News / Asia

US, Chinese Leaders to Discuss Syria at G20

U.S. President Barack Obama meets Chinese President Xi Jinping at The Annenberg Retreat at Sunnylands in Rancho Mirage, California, June 7, 2013.
U.S. President Barack Obama meets Chinese President Xi Jinping at The Annenberg Retreat at Sunnylands in Rancho Mirage, California, June 7, 2013.
William Ide
Chinese President Xi Jinping is scheduled to meet with U.S. President Barack Obama on the sidelines of the G20 Summit in St. Petersburg. Syria is expected to be a key topic during the meeting, but political analysts in Beijing say it is unlikely China will waver in its opposition to U.S.-led military action in the war torn country.
 
The meeting between Obama and Xi will be their first since the two met earlier this year at a resort in California. At that casual, no necktie summit, the two focused more on a host of thorny issues that confront U.S.-China relations.
 
This meeting will be much different. This time, the two will be sitting down on the sidelines of a summit for the Group of 20 leading world economies, a largely economic gathering that is being overshadowed by the conflict in Syria.
 
China has repeatedly voiced its opposition to military action in Syria and has long opposed any form of intervention in the civil war. Along with Russia, it has already vetoed two United Nations resolutions aimed at pressuring Syrian President Bashar al-Assad.
 
Chinese Foreign Ministry spokesman Hong Lei issued a stern warning against military action once again on Thursday. "Unilateral military actions go against international law and the norms of international relations and will further complicate the Syrian issue and cause the Middle East more turbulence,” he said.

Speaking with reporters in Russia Thursday, China’s Vice Finance Minister Zhu Guangyao echoed that position and went even further. Zhu warned that military action would have a negative impact on the global economy as well as the price of oil.

Political analysts in Beijing said the meeting between Obama and Xi is not likely to be confrontational, but add there is very little room for negotiation.

“China's position is close to Russia, and if Russia shifts its stance, China might also not maintain a confrontational attitude towards the United States.  At present, though, there is very little room for agreement between China and the U.S. on Syria,” stated Chen Qi, a political scientist at Beijing’s Tsinghua University.

Shi Yinhong, a political scientist at Beijing’s Renmin University, said he doubts either side has high expectations going into the meeting given their respective stances. He said that if the U.S. wants China’s support, it should go to the U.N. Security Council first. “America’s position is fixed and President Xi Jinping can’t say to Mr. Obama 'abandon your plans for a military strike,'” he explained.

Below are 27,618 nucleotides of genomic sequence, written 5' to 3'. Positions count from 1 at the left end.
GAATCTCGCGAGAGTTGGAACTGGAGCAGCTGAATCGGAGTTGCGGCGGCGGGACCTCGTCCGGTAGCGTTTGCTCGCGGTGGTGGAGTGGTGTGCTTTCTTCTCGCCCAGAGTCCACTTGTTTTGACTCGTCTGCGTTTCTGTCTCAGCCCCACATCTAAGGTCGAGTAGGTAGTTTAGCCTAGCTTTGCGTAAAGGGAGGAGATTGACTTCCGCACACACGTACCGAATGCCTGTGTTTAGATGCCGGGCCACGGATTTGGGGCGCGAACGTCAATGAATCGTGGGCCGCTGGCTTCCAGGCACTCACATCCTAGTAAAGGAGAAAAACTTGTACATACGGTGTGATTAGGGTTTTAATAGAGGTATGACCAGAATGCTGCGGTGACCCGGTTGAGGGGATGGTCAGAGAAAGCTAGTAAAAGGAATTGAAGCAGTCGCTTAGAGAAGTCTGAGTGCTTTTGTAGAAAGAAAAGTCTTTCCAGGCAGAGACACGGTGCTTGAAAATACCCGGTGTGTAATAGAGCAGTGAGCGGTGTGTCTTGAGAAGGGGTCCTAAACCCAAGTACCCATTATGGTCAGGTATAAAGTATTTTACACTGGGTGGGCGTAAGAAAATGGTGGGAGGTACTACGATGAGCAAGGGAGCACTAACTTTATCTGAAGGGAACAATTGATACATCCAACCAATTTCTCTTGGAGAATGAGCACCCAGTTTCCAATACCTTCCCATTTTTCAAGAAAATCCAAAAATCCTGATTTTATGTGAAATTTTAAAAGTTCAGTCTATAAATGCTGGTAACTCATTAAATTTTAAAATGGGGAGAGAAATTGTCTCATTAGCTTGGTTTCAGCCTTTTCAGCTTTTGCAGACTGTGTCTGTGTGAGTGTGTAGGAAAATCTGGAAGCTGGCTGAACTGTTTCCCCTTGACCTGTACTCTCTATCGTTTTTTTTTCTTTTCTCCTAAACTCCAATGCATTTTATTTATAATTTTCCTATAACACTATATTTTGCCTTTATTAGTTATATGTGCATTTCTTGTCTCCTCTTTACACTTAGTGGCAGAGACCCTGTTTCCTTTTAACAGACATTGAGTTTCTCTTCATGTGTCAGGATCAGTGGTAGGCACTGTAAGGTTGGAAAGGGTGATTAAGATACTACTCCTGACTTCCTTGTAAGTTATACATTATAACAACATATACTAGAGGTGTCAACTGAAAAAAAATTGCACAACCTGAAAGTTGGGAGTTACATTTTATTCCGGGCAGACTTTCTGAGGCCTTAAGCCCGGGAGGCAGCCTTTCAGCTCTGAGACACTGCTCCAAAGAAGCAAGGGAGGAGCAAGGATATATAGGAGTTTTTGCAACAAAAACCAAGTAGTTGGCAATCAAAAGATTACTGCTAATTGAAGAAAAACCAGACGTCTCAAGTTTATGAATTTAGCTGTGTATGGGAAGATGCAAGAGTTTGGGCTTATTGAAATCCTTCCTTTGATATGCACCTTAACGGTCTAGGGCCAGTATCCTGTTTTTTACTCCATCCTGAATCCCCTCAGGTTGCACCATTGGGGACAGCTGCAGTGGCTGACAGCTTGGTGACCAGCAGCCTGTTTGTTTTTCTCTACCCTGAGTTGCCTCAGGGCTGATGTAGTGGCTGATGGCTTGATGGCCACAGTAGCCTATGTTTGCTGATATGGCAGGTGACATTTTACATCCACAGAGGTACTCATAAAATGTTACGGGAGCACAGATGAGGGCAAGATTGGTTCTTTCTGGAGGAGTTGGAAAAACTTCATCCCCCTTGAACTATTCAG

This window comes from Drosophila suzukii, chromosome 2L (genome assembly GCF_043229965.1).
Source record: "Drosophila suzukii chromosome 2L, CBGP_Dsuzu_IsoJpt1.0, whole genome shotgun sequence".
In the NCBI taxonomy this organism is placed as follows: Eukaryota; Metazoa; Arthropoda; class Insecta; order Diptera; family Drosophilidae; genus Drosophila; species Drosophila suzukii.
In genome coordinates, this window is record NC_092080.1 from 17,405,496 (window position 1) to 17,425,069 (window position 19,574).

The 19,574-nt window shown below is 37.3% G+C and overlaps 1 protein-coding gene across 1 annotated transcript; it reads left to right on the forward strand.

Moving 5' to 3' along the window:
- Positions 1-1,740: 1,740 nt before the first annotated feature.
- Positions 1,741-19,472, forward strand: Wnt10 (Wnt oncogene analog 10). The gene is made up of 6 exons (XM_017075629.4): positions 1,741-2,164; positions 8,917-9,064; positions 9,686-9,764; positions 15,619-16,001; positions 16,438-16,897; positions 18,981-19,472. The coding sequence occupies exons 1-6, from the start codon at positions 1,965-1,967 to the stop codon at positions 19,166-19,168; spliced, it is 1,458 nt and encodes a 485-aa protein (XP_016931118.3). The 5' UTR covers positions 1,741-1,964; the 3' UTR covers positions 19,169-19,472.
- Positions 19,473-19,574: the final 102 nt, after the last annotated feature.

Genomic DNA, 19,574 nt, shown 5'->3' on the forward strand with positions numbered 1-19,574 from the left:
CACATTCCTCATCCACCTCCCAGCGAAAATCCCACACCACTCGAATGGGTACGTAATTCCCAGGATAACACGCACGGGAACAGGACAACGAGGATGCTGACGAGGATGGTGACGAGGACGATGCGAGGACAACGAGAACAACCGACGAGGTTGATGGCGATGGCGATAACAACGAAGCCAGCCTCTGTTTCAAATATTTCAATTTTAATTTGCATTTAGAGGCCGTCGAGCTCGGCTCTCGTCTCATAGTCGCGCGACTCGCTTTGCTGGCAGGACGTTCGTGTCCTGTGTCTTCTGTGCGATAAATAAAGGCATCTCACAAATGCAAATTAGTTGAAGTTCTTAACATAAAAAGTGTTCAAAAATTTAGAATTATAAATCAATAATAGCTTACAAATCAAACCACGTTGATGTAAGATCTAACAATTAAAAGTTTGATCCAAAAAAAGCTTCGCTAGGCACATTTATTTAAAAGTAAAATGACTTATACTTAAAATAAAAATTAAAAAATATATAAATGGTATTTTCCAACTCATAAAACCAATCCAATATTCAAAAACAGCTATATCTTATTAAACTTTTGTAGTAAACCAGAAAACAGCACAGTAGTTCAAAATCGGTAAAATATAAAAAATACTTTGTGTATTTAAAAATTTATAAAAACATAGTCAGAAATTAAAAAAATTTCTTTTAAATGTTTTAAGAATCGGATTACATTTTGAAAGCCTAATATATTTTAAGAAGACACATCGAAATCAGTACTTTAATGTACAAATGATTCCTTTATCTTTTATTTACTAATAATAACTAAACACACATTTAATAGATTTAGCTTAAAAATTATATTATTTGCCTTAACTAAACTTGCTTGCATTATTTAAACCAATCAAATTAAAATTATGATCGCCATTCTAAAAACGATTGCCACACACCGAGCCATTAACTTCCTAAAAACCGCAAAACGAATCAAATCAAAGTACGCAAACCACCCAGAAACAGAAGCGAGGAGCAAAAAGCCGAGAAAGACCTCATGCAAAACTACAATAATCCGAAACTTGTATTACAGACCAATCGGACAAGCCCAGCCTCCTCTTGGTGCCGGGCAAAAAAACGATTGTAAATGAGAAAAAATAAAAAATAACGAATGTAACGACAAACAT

Even so, Shi said Xi is likely to still make his opposition to unilateral action clear.

Chen Qi said that given that Xi will meet with both Russia’s president and Obama while in St. Petersburg, it is even more unlikely that China’s stance could change. But he said that personally, he believes Beijing should do just that.

“I think China should support U.S. military intervention in Syria because it would be an opportunity to shape a strategic cooperation between the two countries," Chen Qi said. "And also China would benefit rather than be harmed by a military operation.”

Chen added that more U.S. focus on the Middle East means less pressure on China in the Pacific region.

You May Like

Hezbollah Chief Says Does Not Want War But Ready for One

VOA's Jerusalem correspondent reports that with an Israeli election looming and Hezbollah's involvement in Syria, neither side appears interested in a wider conflict More

Multimedia VOA SPECIAL REPORT: Despite Danger, Best US Minds Battle Deadly Virus

Scientists at America's premier biological research center race in military confinement to find effective drugs, speedier tests and a safe vaccine amid the deadliest outbreak of Ebola in history More

Kurdish Poet Battles to Defend Language, Culture

Kawa Nemir's work is an example of what he sees as an irreversible cultural and political assertiveness among Kurds in Turkey More

This forum has been closed.
Comment Sorting
Comments
     
by: Judith Kay from: USA
September 05, 2013 8:57 AM
Give the rebels Way bigger weapons to use...

Featured Videos

Your JavaScript is turned off or you have an old version of Adobe's Flash Player. Get the latest Flash player.
Egypt's Suez Canal Dreams Tempered by Continued Unresti
X
Heather Murdock
January 30, 2015 8:00 PM
Egypt plans to expand the Suez Canal, raising hopes that the end of its economic crisis may be in sight. But some analysts say they expect the project may cost too much and take too long to make life better for everyday Egyptians. VOA's Heather Murdock reports.
Video